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Talking Heads '77

Talking HeadsAudio CD
4.8 out of 5 stars  See all reviews (53 customer reviews)

Price: $12.16 & FREE Shipping on orders over $35. Details
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MP3 Music, 16 Songs, 2006 $11.49  
Audio CD, 1990 $12.16  
Vinyl, 2009 $24.25  
Audio Cassette, 1990 --  

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Songs from this album are available to purchase as MP3s. Click on "Buy MP3" or view the MP3 Album.

Song Title Time Price
listen  1. Uh-Oh, Love Comes To Town 2:49$1.29  Buy MP3 
listen  2. New Feeling 3:09$0.99  Buy MP3 
listen  3. Tentative Decisions 3:08$0.99  Buy MP3 
listen  4. Happy Day 3:55$0.99  Buy MP3 
listen  5. Who Is It? 1:44$0.99  Buy MP3 
listen  6. No Compassion 4:50$0.99  Buy MP3 
listen  7. The Book I Read 4:10$0.99  Buy MP3 
listen  8. Don't Worry About The Government 3:00$0.99  Buy MP3 
listen  9. First Week / Last Week.... Carefree 3:21$0.99  Buy MP3 
listen10. Psycho Killer 4:20$1.29  Buy MP3 
listen11. Pulled Up 4:28$0.99  Buy MP3 

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At the start of their career, Talking Heads were all nervous energy, detached emotion, and subdued minimalism. When they released their last album about 12 years later, the band had recorded everything from art-funk to polyrhythmic worldbeat explorations and simple, melodic guitar pop. Between their first album in 1977 and their last in 1988, Talking Heads became one of the most critically ... Read more in Amazon's Talking Heads Store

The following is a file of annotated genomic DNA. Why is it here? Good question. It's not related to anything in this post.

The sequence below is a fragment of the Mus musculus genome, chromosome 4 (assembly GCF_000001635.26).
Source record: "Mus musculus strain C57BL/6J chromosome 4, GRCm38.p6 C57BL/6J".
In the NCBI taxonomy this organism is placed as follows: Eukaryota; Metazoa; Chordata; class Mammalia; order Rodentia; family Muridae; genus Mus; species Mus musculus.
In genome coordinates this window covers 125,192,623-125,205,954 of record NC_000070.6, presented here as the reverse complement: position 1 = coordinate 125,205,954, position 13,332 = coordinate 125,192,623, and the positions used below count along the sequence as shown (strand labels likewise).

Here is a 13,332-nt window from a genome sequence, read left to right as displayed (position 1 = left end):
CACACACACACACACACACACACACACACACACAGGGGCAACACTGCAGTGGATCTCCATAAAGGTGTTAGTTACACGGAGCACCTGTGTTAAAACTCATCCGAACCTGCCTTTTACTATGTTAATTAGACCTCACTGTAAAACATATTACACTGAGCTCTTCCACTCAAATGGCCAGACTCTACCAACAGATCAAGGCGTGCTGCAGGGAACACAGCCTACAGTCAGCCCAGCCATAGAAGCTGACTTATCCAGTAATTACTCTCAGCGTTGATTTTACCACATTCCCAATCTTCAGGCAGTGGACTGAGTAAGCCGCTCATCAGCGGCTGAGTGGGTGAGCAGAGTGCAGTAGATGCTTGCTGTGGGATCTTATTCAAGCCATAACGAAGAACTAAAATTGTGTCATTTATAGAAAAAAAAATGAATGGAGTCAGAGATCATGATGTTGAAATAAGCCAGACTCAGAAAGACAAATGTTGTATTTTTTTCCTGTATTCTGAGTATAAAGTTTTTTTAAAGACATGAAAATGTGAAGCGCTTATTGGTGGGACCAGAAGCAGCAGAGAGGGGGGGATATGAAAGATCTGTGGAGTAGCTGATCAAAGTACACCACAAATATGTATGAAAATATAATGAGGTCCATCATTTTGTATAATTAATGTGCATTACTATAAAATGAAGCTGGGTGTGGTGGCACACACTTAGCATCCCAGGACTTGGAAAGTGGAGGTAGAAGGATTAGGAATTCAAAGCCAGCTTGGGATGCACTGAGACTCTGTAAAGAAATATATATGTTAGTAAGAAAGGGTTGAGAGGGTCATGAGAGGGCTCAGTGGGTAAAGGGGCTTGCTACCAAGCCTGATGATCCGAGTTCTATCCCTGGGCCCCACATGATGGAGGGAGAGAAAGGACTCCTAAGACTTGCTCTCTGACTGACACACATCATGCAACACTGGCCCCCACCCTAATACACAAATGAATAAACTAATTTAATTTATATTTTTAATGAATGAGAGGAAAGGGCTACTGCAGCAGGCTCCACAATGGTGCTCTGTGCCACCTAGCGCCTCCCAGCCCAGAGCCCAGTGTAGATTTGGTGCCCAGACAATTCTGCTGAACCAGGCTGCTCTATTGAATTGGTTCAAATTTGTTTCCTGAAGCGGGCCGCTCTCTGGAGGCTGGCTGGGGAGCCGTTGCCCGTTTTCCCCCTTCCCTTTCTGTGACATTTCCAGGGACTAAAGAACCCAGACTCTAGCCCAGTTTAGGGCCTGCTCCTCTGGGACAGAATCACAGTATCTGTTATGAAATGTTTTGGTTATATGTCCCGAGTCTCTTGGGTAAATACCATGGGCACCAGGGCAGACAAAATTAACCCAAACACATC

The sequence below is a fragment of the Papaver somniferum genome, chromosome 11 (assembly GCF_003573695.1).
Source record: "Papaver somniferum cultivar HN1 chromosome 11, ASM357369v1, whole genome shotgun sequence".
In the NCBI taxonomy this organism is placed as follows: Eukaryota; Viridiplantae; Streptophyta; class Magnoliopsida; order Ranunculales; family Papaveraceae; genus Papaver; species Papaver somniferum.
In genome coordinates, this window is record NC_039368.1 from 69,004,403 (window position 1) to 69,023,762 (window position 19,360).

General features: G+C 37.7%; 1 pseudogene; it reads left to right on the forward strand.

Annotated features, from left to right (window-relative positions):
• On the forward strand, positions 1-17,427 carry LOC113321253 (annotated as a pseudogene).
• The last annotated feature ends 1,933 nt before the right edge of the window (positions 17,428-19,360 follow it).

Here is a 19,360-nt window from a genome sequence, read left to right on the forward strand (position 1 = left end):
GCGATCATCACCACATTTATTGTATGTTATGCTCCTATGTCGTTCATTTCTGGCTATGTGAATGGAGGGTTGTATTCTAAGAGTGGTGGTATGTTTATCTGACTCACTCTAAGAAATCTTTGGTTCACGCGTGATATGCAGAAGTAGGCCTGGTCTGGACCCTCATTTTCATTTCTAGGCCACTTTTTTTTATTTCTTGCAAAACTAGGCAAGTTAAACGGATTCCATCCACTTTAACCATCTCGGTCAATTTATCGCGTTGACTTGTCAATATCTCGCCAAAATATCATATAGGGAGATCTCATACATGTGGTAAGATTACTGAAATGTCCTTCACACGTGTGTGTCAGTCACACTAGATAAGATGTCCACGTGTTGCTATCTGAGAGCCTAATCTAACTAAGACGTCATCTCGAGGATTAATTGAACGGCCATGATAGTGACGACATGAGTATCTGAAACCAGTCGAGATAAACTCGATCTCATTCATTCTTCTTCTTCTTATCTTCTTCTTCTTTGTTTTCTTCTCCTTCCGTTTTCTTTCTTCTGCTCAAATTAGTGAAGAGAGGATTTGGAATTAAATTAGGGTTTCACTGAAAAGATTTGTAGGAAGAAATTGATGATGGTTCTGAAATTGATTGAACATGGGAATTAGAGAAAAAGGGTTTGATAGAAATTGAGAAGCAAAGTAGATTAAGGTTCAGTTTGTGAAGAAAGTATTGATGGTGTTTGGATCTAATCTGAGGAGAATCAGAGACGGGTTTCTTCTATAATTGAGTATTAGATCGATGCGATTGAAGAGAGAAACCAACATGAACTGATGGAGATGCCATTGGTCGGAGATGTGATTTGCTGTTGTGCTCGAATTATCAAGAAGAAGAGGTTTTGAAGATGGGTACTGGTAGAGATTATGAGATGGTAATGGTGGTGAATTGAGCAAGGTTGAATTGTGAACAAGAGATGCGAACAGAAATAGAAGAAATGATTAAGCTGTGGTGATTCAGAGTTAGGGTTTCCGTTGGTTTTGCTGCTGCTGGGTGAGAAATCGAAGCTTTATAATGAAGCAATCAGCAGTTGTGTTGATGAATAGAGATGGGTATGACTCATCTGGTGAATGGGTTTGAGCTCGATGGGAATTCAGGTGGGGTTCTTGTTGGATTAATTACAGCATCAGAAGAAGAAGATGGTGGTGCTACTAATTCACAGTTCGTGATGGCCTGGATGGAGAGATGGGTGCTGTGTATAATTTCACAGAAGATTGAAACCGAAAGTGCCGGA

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Talking Heads '77 + More Songs About Buildings & Food + Fear of Music
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Product Details

  • Audio CD (October 25, 1990)
  • Number of Discs: 1
  • Label: Warner Bros / Wea
  • ASIN: B000002KNU
  • Average Customer Review: 4.8 out of 5 stars  See all reviews (53 customer reviews)
  • Amazon Best Sellers Rank: #8,971 in Music (See Top 100 in Music)

Editorial Reviews

Next to CBGBs peers like the Ramones and the Voidoids, Talking Heads barely sounded like a punk band. After the startlingly non-conformist "Love Building on Fire," 77 made for a surprisingly tuneful collection of songs: nervy vignettes of urban unease, arranged for a tight little new wave quartet. The most overtly disturbed song, "Psycho Killer," now sounds a touch heavy-handed; more unassuming tracks like "New Feeling," "Happy Day," and "Don't Worry About the Government"--preppie pop with brains--have aged better. The first of four consecutive masterpieces for Sire, 77 is the work of a truly great American band. --Barney Hoskyns